Endeavor Energy Resources, L.P. v. Energen Resources Corporation and John Thomas Quinn Appeal from 118th District Court of Howard County (opinion)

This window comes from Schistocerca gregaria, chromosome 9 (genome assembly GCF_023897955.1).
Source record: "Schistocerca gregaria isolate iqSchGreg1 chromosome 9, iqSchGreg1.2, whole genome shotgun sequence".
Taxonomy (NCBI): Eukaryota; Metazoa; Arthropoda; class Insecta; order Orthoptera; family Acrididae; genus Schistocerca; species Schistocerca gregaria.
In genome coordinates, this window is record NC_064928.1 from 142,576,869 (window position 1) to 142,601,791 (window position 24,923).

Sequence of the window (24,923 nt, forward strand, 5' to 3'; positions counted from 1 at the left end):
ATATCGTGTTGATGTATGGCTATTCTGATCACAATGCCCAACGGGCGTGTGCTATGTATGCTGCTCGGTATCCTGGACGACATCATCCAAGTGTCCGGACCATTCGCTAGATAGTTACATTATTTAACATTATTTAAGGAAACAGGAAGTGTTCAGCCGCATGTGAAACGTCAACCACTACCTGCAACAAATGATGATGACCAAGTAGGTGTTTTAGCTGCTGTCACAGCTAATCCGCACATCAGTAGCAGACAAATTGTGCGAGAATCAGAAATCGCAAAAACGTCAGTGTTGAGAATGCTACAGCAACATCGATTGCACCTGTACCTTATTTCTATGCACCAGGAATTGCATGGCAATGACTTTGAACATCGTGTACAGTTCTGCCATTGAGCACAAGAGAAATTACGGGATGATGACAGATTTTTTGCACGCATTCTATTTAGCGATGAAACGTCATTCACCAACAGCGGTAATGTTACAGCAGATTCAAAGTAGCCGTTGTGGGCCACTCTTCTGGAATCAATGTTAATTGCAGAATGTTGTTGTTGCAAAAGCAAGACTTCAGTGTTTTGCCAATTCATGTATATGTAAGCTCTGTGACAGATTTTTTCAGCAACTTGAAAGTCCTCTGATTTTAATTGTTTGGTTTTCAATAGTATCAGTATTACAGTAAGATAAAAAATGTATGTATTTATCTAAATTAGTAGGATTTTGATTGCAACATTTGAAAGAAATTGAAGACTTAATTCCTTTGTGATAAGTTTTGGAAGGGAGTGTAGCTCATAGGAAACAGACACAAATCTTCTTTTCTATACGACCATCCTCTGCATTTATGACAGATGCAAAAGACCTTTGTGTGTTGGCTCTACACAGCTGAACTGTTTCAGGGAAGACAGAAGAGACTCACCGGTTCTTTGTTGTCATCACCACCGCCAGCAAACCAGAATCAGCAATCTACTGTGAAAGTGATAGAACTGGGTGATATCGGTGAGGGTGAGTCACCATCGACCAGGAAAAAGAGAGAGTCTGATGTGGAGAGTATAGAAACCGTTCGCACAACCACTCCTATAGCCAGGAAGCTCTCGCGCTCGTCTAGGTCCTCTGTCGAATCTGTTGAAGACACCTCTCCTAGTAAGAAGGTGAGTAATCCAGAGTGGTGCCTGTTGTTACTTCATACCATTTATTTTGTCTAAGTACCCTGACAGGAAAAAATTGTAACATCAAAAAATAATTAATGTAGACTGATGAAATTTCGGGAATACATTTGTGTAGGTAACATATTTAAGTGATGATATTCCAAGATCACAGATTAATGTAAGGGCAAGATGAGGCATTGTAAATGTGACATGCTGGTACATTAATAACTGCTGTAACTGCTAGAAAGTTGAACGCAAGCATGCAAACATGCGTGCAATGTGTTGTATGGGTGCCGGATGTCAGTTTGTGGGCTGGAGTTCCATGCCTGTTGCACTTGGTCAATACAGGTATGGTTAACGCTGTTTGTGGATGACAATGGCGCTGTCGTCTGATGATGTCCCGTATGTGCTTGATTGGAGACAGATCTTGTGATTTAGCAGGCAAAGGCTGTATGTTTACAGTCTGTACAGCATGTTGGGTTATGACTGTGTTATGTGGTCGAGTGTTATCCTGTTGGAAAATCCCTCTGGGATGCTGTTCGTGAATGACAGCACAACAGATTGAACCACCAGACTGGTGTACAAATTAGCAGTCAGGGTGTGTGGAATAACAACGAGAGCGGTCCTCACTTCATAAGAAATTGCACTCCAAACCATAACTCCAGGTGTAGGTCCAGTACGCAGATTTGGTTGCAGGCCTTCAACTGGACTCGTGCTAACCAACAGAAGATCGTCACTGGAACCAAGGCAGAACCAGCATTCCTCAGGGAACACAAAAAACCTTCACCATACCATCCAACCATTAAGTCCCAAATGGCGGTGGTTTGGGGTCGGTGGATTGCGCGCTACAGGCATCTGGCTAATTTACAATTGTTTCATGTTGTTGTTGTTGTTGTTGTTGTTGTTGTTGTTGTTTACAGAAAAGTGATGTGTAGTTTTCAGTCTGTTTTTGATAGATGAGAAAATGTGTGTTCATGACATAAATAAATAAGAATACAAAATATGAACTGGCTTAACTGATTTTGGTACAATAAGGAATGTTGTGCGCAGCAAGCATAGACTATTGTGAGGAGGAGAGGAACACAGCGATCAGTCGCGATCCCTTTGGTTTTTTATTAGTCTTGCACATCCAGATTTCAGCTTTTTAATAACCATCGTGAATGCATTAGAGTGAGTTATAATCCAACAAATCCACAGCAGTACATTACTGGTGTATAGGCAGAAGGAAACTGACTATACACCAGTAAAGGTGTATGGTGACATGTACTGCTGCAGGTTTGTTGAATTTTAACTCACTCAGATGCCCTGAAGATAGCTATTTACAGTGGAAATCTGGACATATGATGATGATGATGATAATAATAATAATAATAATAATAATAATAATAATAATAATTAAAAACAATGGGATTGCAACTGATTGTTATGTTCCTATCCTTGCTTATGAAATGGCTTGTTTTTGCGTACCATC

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Opinion filed October 25, 2018 In The Eleventh Court of Appeals __________ No. 11-17-00028-CV __________ ENDEAVOR ENERGY RESOURCES, L.P., Appellant V. ENERGEN RESOURCES CORPORATION AND JOHN THOMAS QUINN, Appellees On Appeal from the 118th District Court Howard County, Texas Trial Court Cause No. 50827 OPINION This appeal from a summary judgment involves a construction of a continuous-development clause in an oil and gas lease. The continuous- development clause contained a provision for a “one hundred fifty (150) day continuous development program.” This appeal focuses on the manner in which days are calculated for the program. Specifically, we must interpret a provision that permits “unused” days to extend a subsequent term under the program. The trial court adopted Appellees’ construction of the provision. We affirm. Background Facts Appellant, Endeavor Energy Resources, L.P., is the successor in interest of the leasehold estate in an oil and gas lease dated July 21, 2006, that Appellee John Thomas Quinn executed in favor of OGX Resources LLC. The lease covers approximately 11,302.98 acres of land in Howard County. The habendum clause of the lease established a three-year primary term and a secondary term “as long thereafter as oil and gas, or either of them[,] is produced in paying quantities from the lands hereby leased”—subject to certain provisions, obligations, and limitations within the lease.1 One such provision is a continuous-development clause set out in Paragraph 16 of the lease. This clause permitted Endeavor to retain its leasehold interest after the primary term to all of the acreage covered by the lease provided that Endeavor maintained a continuous-development program. Failure to adhere to the mandated schedule would cause the lease to terminate as to all acreage not contained within a proration unit for each producing well under the lease’s retainedacreage clause. Endeavor did not drill any wells prior to the expiration of the primary term on July 21, 2009. Afterwards, Endeavor began drilling wells on the lease. Endeavor spudded its first well, the “Quinn 8A #1 Well,” 145 days after the primary term expired. During the next five years, Endeavor drilled eleven additional wells. There is no dispute that these twelve wells complied with the timing requirements of the 1 Typically, an oil and gas lease is kept alive after its primary term only by production in paying quantities or a savings clause. See Krabbe v. Anadarko Petroleum Corp., 46 S.W.3d 308, 315 (Tex. App.— Amarillo 2001, pet. denied). If the lease’s primary term expires when there is nonproduction and there is no savings clause or the lessee fails to comply with any savings clause in the lease, the lease and the lessee’s determinable fee interest automatically terminate. See id. 2 lease’s continuous-development clause. Endeavor completed the twelfth well on December 27, 2014. Endeavor did not drill another well within the next 300 days. On the 311th day after the completion of the twelfth well (November 2, 2015), Quinn executed a lease in favor of Appellee Energen Resources Corporation. Energen filed the underlying action against Endeavor on November 4, 2015, alleging that the continuous-development program in the previous lease had lapsed.2 Energen asserted that the lease automatically terminated to all “non-dedicated acreage.” Thereafter, Endeavor spudded the thirteenth well on November 12, 2015, drilling it to completion on December 9, 2015. Endeavor asserted that this well was timely drilled because Endeavor had accumulated 227 unused days under the continuous-development program that permitted it to wait 377 days to commence operations on the thirteenth well. The parties filed competing traditional motions for partial summary judgment seeking the trial court’s interpretation of a provision in the continuous-development clause that permitted Endeavor to accumulate unused days. The specific provision reads as follows: “Lessee shall have the right to accumulate unused days in any 150day term during the continuous development program in order to extend the next allowed 150-day term between the completion of one well and the drilling of a subsequent well.” Under Endeavor’s interpretation, the number of days that it drilled sooner than 150 days for each of the first twelve wells accumulated like “pennies in a jar” for it to use on subsequent wells. Under this contention, Endeavor asserted that it had accumulated 227 days from the first twelve wells that extended the deadline for the thirteenth well to 377 days (150 days + 227 accumulated unused days). Conversely, Energen asserted that unused days accumulated from one well could only be used to extend the 150-day deadline for drilling the next well. Under 2 Quinn intervened in the trial court and aligned himself with Energen. Quinn adopted Energen’s pleadings at trial, and he has adopted Energen’s brief on appeal. 3 Energen’s construction, the thirteenth well had to be spudded 186 days after the twelfth well (July 1, 2015) because Endeavor only earned an additional thirty-six days from the twelfth well because it was completed 114 days after the eleventh well. The trial court agreed with Energen’s construction of the lease, granted Energen’s motion for partial summary judgment, and denied Endeavor’s motion. Energen subsequently filed a supplemental petition asserting supplemental causes of action for declaratory judgment, trespass, and conversion. After the trial court resolved the lease interpretation issue by partial summary judgment, the parties made stipulations concerning the claims that remained pending. In its final judgment, the trial court incorporated the partial summary judgment in favor of Energen. The trial court held that Endeavor’s lease terminated to all non-dedicated acreage and depths on July 1, 2015, and that Endeavor’s lease terminated to all land not included within a producing proration unit. The trial court quieted title in favor of Energen and Quinn for this acreage. The trial court also found that Endeavor committed a good-faith trespass on Energen’s leasehold mineral estate with respect to the drilling of the thirteenth well, the “Quinn 34 No. 1 Well.” Analysis Endeavor asserts two issues on appeal. In its first issue, Endeavor challenges the trial court’s grant of Energen’s motion for partial summary judgment and the denial of Endeavor’s motion for partial summary judgment on the lease construction issue. In its second issue, Endeavor challenges the trial court’s final judgment denying all relief requested based on the trial court’s interpretation of the lease in the partial summary judgment order. The resolution of both issues depends upon the interpretation of the continuous-development provision. In this case, both parties moved for a partial summary judgment on traditional grounds, seeking the trial court’s interpretation of the continuous-development 4 provision. We review summary judgments de novo. Travelers Ins. Co. v. Joachim, 315 S.W.3d 860, 862 (Tex. 2010). Summary judgment is proper when no genuine issues of material fact exist and the movant is entitled to judgment as a matter of law. TEX. R. CIV. P. 166a(c). When the parties file competing summary judgment motions and the trial court grants one and denies the other, “we consider the summary judgment evidence presented by both sides, determine all questions presented, and if the trial court erred, render the judgment the trial court should have rendered.” Sw. Bell Tel., L.P. v. Emmett, 459 S.W.3d 578, 583 (Tex. 2015). “An oil and gas lease is a contract, and its terms are interpreted as such.” Tittizer v. Union Gas Corp., 171 S.W.3d 857, 860 (Tex. 2005). We review and construe mineral leases de novo, and our objective in doing so is to ascertain the parties’ intent as expressed within the lease’s four corners. Endeavor Energy Res., L.P. v. Discovery Operating, Inc., 554 S.W.3d 586, 595 (Tex. 2018) (citing Anadarko Petroleum Corp. v. Thompson, 94 S.W.3d 550, 554 (Tex. 2002)). In construing an oil and gas lease, we seek to enforce the intention of the parties as expressed in the lease. Tittizer, 171 S.W.3d at 860. “As with contracts generally, the parties are free to decide their contract’s terms, and the law’s ‘strong public policy favoring freedom of contract’ compels courts to ‘respect and enforce’ the terms on which the parties have agreed.” Endeavor, 554 S.W.3d at 595 (quoting Phila. Indem. Ins. Co. v. White, 490 S.W.3d 468, 471 (Tex. 2016)). The continuous-development provision was contained in the following portion of the lease: 16. Notwithstanding any provisions herein to the contrary, the following provisions, obligations, and limitations shall control: (a) “Proration Unit” as used herein means the smallest acreage proration unit allowable for a producing well under the proration rules and regulations of the Railroad Commission of Texas for the well situated 5 thereon to obtain the maximum allowable production which such well is consistently able to produce. The proration unit shall be in the form of a square if it contains forty (40) or one hundred sixty (160) acres with the well located as near the center as reasonably practical or in the form of a rectangle in which the longest sides are not greater than twice the length of the shortest side if the proration unit contains eighty (80) or three hundred twenty (320) acres with the well being located in as near the center of the rectangle as reasonably practical. (b) “Non-dedicated acreage” means any acreage not included in a proration unit upon which is situated a producing well. (c) If this lease is extended as to non-dedicated acreage beyond the expiration of the primary term hereof, this lease shall terminate as to non-dedicated acreage one hundred fifty (150) days after the expiration of the primary term unless during such one hundred fifty (150) day period Lessee has commenced operations for the drilling of a well in which case this lease shall be extended as to the dedicated and non-dedicated acreage so long as operations for the drilling of a subsequent well are commenced within one hundred fifty (150) days after the completion of the preceding well. This lease shall terminate as to all nondedicated acreage any time a subsequent well is not commenced within one hundred fifty (150) days from the completion of a preceding well. Each well herein provided to be drilled, once spudded, shall thereafter be drilled with reasonable and continuous diligence to a depth below three thousand five hundred one feet (3,501 ) below the surface and shall be deemed to be completed ten (10) days after the drilling rig moves off the hole or upon removal of the completion rig, whichever is sooner. Lessee shall have the right to accumulate unused days in any 150-day term during the continuous development program in order to extend the next allowed 150-day term between the completion of one well and the drilling of a subsequent well. 6 (d) Upon failure to comply with the one hundred fifty (150) day continuous development program herein provided, this lease shall terminate at to all non-dedicated acreage and as to all zones, formations and horizons which are below the base of the deepest formation from which production is then being obtained in each respective well. We direct our attention to subsection (c) because it sets out the continuousdevelopment provision. 3 We are specifically interested in the last sentence because it contains the provision that permitted Endeavor, as the lessee, to accumulate unused days. We will refer to this sentence as the accumulation provision. Endeavor and Energen contend that the accumulation provision is unambiguous. The interpretation of an unambiguous lease is a question of law for the court, subject to de novo review. Samson Expl., LLC v. T.S. Reed Props., Inc., 521 S.W.3d 766, 787 (Tex. 2017); Albert v. Dunlap Expl., Inc., 457 S.W.3d 554, 560 (Tex. App.—Eastland 2015, pet. denied). “The general principles that govern our construction of contracts also govern our construction of mineral leases.” Endeavor, 554 S.W.3d at 595 (citing Tittizer, 171 S.W.3d at 860). We give words “their plain, common, or generally accepted meaning unless the contract shows that the parties used words in a technical or different sense.” Plains Expl. & Prod. Co. v. Torch Energy Advisors Inc., 473 S.W.3d 296, 305 (Tex. 2015). Endeavor contends that the plain language of the accumulation provision shows that the parties agreed to allow Endeavor flexibility to accumulate unused days over the course of the continuous-development program, which in this case spanned five years, and to use them on an as-needed basis so long as Endeavor drilled a well, on average, every 150 days. Conversely, Energen asserts that the plain language of the accumulation provision only permitted Endeavor to extend the 150- 3 We have included the provisions surrounding subsection (c) because they provide context for subsection (c). 7 day term for a well with unused days from the immediately preceding well. For the reasons set forth below, we agree with Energen’s interpretation. The accumulation provision begins with the phrase: “Lessee shall have the right to accumulate unused days in any 150-day term during the continuous development program . . . .” This language indicates that the parties intended to allow the lessee to accumulate unused days from any term during the continuousdevelopment program. The second half of the sentence specifies the manner in which accumulated days may be used—“in order to extend the next allowed 150day term between the completion of one well and the drilling of a subsequent well.” By limiting the use of unused days to the “next allowed” 150-day term, the language of the accumulation provision limits the use of unused days arising from the “early” drilling of one well to be used only to extend the 150-day term for the drilling of the next well. “Next” is defined as “immediately adjacent (as in place, rank or time).” MERRIAM-WEBSTER’S COLLEGIATE DICTIONARY 835 (11th ed. 2004); see In re Tallgrass Prairie Holdings, LLC, 333 P.3d 899, 908 (Kan. Ct. App. 2014) (citing THE AMERICAN HERITAGE DICTIONARY 1189 (5th ed. 2011) for the following definition of “next”: “Immediately following, as in time, order, or sequence”).4 Accordingly, we agree with Energen’s interpretation of the accumulation provision. Endeavor asserts that Energen’s interpretation renders the words “accumulate” and “extend” meaningless. Endeavor asserts that “accumulate” means “to amass or collect” and that “extend” means “to ‘increase the duration of’ a time period.” Endeavor asserts that, unless it was permitted to amass unused days like pennies in a jar to be used whenever it chose to use them, perhaps years later, it was not permitted to accumulate unused days to extend future terms. We disagree with Endeavor that “accumulate” and “extend” are rendered meaningless. 4 Under Courts may look to dictionaries to discern the meaning of a commonly used term that the contract does not define. Epps v. Fowler, 351 S.W.3d 862, 866 (Tex. 2011). 8 Energen’s construction, Endeavor was permitted to accumulate unused days from the drilling of one well to extend the 150-day term for the next well. However, the accumulation provision limited the manner in which Endeavor could accumulate days to extend terms. We disagree that the provision’s limitation rendered the terms meaningless. Endeavor also asserts that the phrase “150-day term” is a “label” that “is not a limitation in any sense.” Endeavor further asserts that “150 days is only a beginning, not an end.” Endeavor asserts that “terms” rather than “days” “are what are important to the construction” of the accumulation provision. Under Endeavor’s construction, the phrase “150-day” is omitted from the accumulation provision.5 Under this construction, Endeavor asserts that the term for drilling the thirteenth well, as measured from the completion of the twelfth well, was 377 days because 227 unused days were available to extend the 150-day term for the thirteenth well. We disagree that “150-day” is only a label in the accumulation provision. The term is used at least seven times in Paragraph 16, including twice in the accumulation provision. Subsection (d) clarifies that the continuous-development program was a “one hundred fifty (150) day continuous development program.” Thus, the term “150-day” is a significant part of the accumulation provision as well as the continuous-development clause. Furthermore, the continuous-development program was drafted as a well-to-well program with a 150-day requirement for the drilling of each successive well. Under the express terms of the accumulation provision, only unused days from the immediately preceding well could be used to extend the 150-day period for the next well. Unused days from any other preceding well did not extend the term for a later well because the provision required the term 5 Endeavor restates the accumulation provision as follows in its reply brief: “Lessee shall have the right to accumulate unused days in any . . . term . . . in order to extend the next allowed . . . term.” 9 to reset to 150 days for each new well, with the only exception being unused days from the immediately preceding well. Endeavor also asserts that Energen’s construction either ignores or adds language to the lease. See Am. Mfrs. Mut. Ins. Co. v. Schaefer, 124 S.W.3d 154, 162 (Tex. 2003) (Courts may not rewrite the parties’ contract, nor should courts add to its language.). Specifically, Endeavor contends that the plain language of the provision does not “say that unused days may only be used in a certain term and, if not used, are lost.” We disagree that Energen’s construction either ignores or adds language to the accumulation provision. The plain language of the provision limits the use of unused days to only the next allowed 150-day term. When the terms of a contract are plain, definite, and unambiguous, courts must enforce the contract as written. Royal Indem. Co. v. Marshall, 388 S.W.2d 176, 181 (Tex. 1965). Endeavor additionally asserts that its interpretation is consistent with the dominant purpose of an oil and gas lease—to discover and produce oil and gas. Specifically, Endeavor contends that, by including the right to accumulate unused days to extend a 150-day continuous-development period, “the parties contemplated and intended a development program which allowed flexibility in the timing of wells so that the Lessee could benefit from the business environment it found itself in at any particular moment.” The accumulation provision is contained within a continuous-development clause. The Texas Supreme Court addressed the purpose of a continuous- development clause in Endeavor. 554 S.W.3d at 597. A continuous-development clause serves to balance the interest of the lessor in seeking full development of the leased acreage versus the lessee’s possible preference for delaying full production based on market conditions. Id. When a lease covers a substantial amount of acreage, the parties typically utilize a continuous-development clause to insure that the large amount of acreage is fully developed. Bruce M. Kramer, Oil and Gas 10 Leases and Pooling: A Look Back and a Peek Ahead, 45 Tex. Tech L. Rev. 877, 881 (2013). The clause is based on “continuous drilling operations.” Endeavor, 554 S.W.3d at 597 (quoting 3 Patrick H. Martin & Bruce M. Kramer, Williams & Meyers Oil and Gas Law § 617 (LexisNexis Matthew Bender 2017)). As noted by the court, “the required development efforts must ‘be continuous with no gap.’” Id. (quoting Rogers v. Osborn, 261 S.W.2d 311, 315 (Tex. 1953) (Wilson, J., concurring)). The parties’ inclusion of a continuous-development clause indicates an intent to promote continuous development of the entire leasehold estate. Clauses of that type “replace the lessor’s need to utilize the implied covenant of reasonable development as the sole means to see that its acreage is fully developed.” See Kramer, 45 Tex. Tech L. Rev. at 881. Energen’s construction of the accumulation provision is consistent with the purpose of the continuous-development clause. Conversely, Endeavor’s construction, which permitted a gap in development of over a year, conflicts with the purpose of a continuous-development clause. Finally, Endeavor contends that Energen’s construction would result in a forfeiture because such an interpretation “divest[s] Endeavor of its leasehold interest in the majority of the leased premises, without compensation.” Endeavor also asserts that the continuous-development clause should not be interpreted as a special limitation. The Texas Supreme Court addressed similar arguments in Endeavor with respect to a retained-acreage provision contained within a continuous-development clause. 554 S.W.3d at 606–07. The court held in Endeavor that the lower court’s construction of a lease resulted in a partial termination, not a forfeiture, where the partial termination arose from a special limitation on the lessee’s leasehold interests. Id. at 606. “A special limitation in an oil and gas lease provides that the lease will automatically terminate upon the happening of a stipulated event.” Id. A court will not find a special limitation “unless the language is so clear, precise, and unequivocal that we can reasonably give it no other meaning.” Id. (quoting Anadarko Petroleum, 11 94 S.W.3d at 554). We disagree with Endeavor’s assertion that the plain, grammatical language of the accumulation provision can be read in a manner other than Energen’s interpretation of it. Accordingly, the accumulation provision imposed a special limitation with which Endeavor did not timely comply. Therefore, the trial court did not err by granting Energen’s motion for partial summary judgment and denying Endeavor’s motion for partial summary judgment. We overrule Endeavor’s two issues on appeal. This Court’s Ruling We affirm the judgment of the trial court. JOHN M. BAILEY CHIEF JUSTICE October 25, 2018 Panel consists of: Bailey, C.J., Willson, J., and Wright, S.C.J.6 Willson, J., not participating. 6 Jim R. Wright, Senior Chief Justice (Retired), Court of Appeals, 11th District of Texas at Eastland, sitting by assignment. 12